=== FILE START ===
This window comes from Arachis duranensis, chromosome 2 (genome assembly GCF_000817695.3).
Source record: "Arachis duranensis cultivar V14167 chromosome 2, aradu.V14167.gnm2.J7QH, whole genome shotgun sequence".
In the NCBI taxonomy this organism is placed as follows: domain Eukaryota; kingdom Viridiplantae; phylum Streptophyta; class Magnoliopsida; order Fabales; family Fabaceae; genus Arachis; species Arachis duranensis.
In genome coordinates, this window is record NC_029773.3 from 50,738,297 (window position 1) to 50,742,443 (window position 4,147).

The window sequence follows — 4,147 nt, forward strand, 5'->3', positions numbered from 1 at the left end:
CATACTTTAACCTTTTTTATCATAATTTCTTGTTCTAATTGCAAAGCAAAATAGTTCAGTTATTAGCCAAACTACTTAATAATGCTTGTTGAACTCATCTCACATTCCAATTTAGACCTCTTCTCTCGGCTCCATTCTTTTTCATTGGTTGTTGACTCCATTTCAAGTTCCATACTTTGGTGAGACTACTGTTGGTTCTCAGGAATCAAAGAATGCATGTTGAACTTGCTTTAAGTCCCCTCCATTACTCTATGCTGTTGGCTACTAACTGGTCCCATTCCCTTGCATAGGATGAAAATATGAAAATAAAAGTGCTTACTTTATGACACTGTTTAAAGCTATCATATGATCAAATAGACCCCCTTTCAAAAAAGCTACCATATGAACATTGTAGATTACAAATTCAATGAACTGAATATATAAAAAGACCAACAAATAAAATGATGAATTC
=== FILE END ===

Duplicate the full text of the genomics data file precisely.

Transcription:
This window comes from Arachis duranensis, chromosome 2 (genome assembly GCF_000817695.3).
Source record: "Arachis duranensis cultivar V14167 chromosome 2, aradu.V14167.gnm2.J7QH, whole genome shotgun sequence".
In the NCBI taxonomy this organism is placed as follows: domain Eukaryota; kingdom Viridiplantae; phylum Streptophyta; class Magnoliopsida; order Fabales; family Fabaceae; genus Arachis; species Arachis duranensis.
In genome coordinates, this window is record NC_029773.3 from 50,738,297 (window position 1) to 50,742,443 (window position 4,147).

The window sequence follows — 4,147 nt, forward strand, 5'->3', positions numbered from 1 at the left end:
CATACTTTAACCTTTTTTATCATAATTTCTTGTTCTAATTGCAAAGCAAAATAGTTCAGTTATTAGCCAAACTACTTAATAATGCTTGTTGAACTCATCTCACATTCCAATTTAGACCTCTTCTCTCGGCTCCATTCTTTTTCATTGGTTGTTGACTCCATTTCAAGTTCCATACTTTGGTGAGACTACTGTTGGTTCTCAGGAATCAAAGAATGCATGTTGAACTTGCTTTAAGTCCCCTCCATTACTCTATGCTGTTGGCTACTAACTGGTCCCATTCCCTTGCATAGGATGAAAATATGAAAATAAAAGTGCTTACTTTATGACACTGTTTAAAGCTATCATATGATCAAATAGACCCCCTTTCAAAAAAGCTACCATATGAACATTGTAGATTACAAATTCAATGAACTGAATATATAAAAAGACCAACAAATAAAATGATGAATTC